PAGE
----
Accountable Care Organization Realizing Equity, Access, and Community Health model, which explicitly focuses on addressing inequities. The model takes a multipronged approach to equity, including seeking a diverse range of participating providers and adjusting payments to account for patients’ social needs. This will increase providers’ capacity to treat disadvantaged patients.

Care delivery opportunities: Innovation provides a way forward

The movement toward taking care out of traditional clinical settings and into the home and communities continues to be a major driver of increased patient engagement. Patients who struggle to get transportation to a doctor’s office or clinic often become disengaged, failing to make appointments for routine exams and lab tests. Health equity can continue to be an aspirational goal whereby all people experience similar health outcomes regardless of access, race, ethnicity, socioeconomic status, education, neighborhood or other potentially disadvantageous social and structural determinants of health. 

People with disabilities and people from racial and ethnic minority groups and rural areas are more likely to face multiple barriers to accessing health care. To improve health outcomes and reduce expensive, downstream interventions, digital adoption in health care is at an all-time high. According  to the American Medical Association, about 25% of patients used telehealth in 2022, far exceeding the 5% who accessed care this way before the pandemic, with a continued positive outlook.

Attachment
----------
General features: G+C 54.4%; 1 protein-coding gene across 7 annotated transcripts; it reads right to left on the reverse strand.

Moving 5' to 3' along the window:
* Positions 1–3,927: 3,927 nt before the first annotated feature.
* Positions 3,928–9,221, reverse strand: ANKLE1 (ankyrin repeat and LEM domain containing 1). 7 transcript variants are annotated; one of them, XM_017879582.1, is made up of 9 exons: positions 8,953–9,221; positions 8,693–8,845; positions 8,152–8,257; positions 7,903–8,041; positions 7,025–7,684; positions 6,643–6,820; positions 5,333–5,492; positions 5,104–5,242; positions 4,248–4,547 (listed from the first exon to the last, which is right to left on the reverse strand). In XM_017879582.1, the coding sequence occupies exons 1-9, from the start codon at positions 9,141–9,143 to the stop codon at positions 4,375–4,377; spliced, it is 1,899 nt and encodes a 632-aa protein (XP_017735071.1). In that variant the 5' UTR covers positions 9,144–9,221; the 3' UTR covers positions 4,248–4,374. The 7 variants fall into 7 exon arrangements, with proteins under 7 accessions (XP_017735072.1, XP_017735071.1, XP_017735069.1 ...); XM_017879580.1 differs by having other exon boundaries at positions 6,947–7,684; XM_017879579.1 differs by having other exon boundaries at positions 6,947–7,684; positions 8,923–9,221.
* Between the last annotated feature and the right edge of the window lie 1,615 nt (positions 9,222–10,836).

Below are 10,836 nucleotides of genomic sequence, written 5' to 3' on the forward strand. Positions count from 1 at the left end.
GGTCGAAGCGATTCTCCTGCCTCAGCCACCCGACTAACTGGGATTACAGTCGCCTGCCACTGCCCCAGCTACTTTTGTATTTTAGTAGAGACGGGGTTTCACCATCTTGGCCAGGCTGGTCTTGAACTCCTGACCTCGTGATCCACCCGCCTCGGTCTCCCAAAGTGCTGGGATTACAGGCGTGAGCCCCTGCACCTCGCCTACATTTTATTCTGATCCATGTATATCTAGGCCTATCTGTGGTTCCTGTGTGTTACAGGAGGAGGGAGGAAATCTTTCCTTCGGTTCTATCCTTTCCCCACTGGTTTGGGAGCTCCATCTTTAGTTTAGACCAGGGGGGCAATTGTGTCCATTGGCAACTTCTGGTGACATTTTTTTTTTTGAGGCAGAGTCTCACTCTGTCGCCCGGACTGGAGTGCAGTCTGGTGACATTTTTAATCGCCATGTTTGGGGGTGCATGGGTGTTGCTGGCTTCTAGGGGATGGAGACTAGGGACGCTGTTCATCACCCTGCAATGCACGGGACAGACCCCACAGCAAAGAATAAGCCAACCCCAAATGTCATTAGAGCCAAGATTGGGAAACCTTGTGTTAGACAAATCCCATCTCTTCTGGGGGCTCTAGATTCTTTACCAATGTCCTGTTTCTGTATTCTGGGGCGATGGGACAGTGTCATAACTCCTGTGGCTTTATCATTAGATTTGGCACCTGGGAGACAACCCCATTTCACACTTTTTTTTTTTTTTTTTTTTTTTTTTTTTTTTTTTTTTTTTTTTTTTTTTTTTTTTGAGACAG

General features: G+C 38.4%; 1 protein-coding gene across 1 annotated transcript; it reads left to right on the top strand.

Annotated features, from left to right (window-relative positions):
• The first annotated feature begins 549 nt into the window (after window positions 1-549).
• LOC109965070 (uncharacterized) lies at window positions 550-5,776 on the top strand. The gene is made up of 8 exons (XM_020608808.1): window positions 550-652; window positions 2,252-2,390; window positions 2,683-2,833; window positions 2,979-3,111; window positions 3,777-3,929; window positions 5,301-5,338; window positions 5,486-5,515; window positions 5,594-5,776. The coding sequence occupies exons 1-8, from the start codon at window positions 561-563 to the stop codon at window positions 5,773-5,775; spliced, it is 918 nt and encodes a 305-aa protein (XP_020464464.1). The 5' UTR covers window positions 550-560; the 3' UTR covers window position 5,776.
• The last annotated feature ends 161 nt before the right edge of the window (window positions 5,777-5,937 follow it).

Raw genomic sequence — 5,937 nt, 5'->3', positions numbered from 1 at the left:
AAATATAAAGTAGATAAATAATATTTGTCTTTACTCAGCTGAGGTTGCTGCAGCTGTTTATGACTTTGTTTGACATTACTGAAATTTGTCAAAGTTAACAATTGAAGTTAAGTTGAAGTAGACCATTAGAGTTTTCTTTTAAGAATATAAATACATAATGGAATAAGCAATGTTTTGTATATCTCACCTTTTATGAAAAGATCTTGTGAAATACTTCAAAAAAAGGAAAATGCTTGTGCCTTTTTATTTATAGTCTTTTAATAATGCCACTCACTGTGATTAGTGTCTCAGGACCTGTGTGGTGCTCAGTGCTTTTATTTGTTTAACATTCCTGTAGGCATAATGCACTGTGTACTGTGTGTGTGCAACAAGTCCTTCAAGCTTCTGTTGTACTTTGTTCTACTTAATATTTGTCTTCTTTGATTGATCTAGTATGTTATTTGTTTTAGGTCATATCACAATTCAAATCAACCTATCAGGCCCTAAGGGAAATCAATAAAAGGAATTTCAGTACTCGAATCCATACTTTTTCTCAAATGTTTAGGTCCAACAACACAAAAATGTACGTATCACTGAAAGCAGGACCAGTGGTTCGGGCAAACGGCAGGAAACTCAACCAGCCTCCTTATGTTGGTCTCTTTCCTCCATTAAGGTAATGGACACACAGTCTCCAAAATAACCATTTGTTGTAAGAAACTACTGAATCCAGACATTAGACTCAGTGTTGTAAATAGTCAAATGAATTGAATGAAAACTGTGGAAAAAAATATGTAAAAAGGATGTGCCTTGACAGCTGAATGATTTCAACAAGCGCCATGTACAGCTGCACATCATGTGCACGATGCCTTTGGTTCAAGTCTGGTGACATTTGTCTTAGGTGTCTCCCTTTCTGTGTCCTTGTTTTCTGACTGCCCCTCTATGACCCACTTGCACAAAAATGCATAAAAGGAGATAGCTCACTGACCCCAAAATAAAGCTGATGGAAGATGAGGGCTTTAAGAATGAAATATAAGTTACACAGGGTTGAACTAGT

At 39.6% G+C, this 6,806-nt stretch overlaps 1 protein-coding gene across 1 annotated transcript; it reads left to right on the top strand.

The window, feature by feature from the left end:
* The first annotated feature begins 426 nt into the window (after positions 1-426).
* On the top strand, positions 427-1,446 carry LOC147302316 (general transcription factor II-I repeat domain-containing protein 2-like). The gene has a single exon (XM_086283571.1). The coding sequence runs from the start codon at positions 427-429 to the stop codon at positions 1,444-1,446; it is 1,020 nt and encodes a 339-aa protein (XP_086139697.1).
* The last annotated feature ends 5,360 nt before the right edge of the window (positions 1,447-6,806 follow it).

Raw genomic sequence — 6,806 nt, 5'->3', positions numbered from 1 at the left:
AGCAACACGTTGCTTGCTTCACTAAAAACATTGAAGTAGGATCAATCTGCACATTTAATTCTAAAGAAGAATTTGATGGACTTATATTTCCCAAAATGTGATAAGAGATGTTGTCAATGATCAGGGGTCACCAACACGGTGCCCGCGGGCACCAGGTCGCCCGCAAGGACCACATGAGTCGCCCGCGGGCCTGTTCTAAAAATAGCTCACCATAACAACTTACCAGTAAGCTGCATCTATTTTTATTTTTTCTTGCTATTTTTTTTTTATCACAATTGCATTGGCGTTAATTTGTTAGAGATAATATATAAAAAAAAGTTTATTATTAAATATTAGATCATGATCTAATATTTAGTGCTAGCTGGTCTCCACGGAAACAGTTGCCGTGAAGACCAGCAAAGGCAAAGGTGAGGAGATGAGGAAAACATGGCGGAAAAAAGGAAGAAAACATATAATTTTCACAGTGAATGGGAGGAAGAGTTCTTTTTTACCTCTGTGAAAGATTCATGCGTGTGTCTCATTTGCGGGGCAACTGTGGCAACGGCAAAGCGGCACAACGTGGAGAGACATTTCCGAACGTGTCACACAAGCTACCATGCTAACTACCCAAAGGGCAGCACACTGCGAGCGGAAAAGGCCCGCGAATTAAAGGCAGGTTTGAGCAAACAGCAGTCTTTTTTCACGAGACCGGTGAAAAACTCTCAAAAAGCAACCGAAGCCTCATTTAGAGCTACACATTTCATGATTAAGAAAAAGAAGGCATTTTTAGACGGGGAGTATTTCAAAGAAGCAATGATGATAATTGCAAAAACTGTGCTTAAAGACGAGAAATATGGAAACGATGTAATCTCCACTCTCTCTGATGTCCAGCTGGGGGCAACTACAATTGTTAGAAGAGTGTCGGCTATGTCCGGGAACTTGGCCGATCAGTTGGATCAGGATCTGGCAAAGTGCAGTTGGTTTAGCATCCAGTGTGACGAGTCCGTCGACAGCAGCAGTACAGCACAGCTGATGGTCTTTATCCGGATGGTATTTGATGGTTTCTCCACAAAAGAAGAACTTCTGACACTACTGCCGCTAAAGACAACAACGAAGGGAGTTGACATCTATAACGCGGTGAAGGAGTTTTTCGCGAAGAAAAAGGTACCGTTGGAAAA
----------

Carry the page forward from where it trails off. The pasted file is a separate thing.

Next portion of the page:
Other health care innovations and improvements can be seen in the advancement of wearables. In many cases, the devices are allowing people to personally monitor health functions, saving trips to and from clinics for screenings and allowing digital sharing of the information in real-time with care providers for assessment, if needed. However, while the way forward may be digital-first health care transformation, organizations should curate, assess and understand comprehensive data to make the best decisions for the groups they serve.

The takeaway

Without a defined strategy, ownership and accountability, health equity runs the risk of remaining an aspirational goal versus becoming a structured program with operational viability and resources. Understanding how other organizations are approaching health equity within and across sectors can provide important learnings for peers seeking to drive impact on outcomes and delivery. No single organization can solve the issue on its own. Health equity initiatives necessitate collaborative, coordinated action underpinned by strategic intent and measurable outcomes. 

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Danny Schmidt
Health Care Senior Analyst, Senior Manager at RSM US LLP

Danny Schmidt is a senior manager in the assurance practice and a health care senior analyst for RSM US LLP. As a member of the Industry Eminence program, Danny works alongside the firm’s chief economist and his fellow senior analysts to understand, forecast and communicate economic, business and technology trends affecting middle market businesses.

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Michael Haas
Health Care Senior Analyst at RSM US LLP

Michael Haas is a technology management consulting manager in RSM US LLP’s health care industry practice. In 2022, he was selected for the firm’s Industry Eminence Program as a senior analyst covering the health care industry, working alongside the firm’s chief economist and other program participants to analyze the trends and themes affecting the nonprofit and education industry and shaping middle market businesses. Michael is based out of RSM’s New York City office.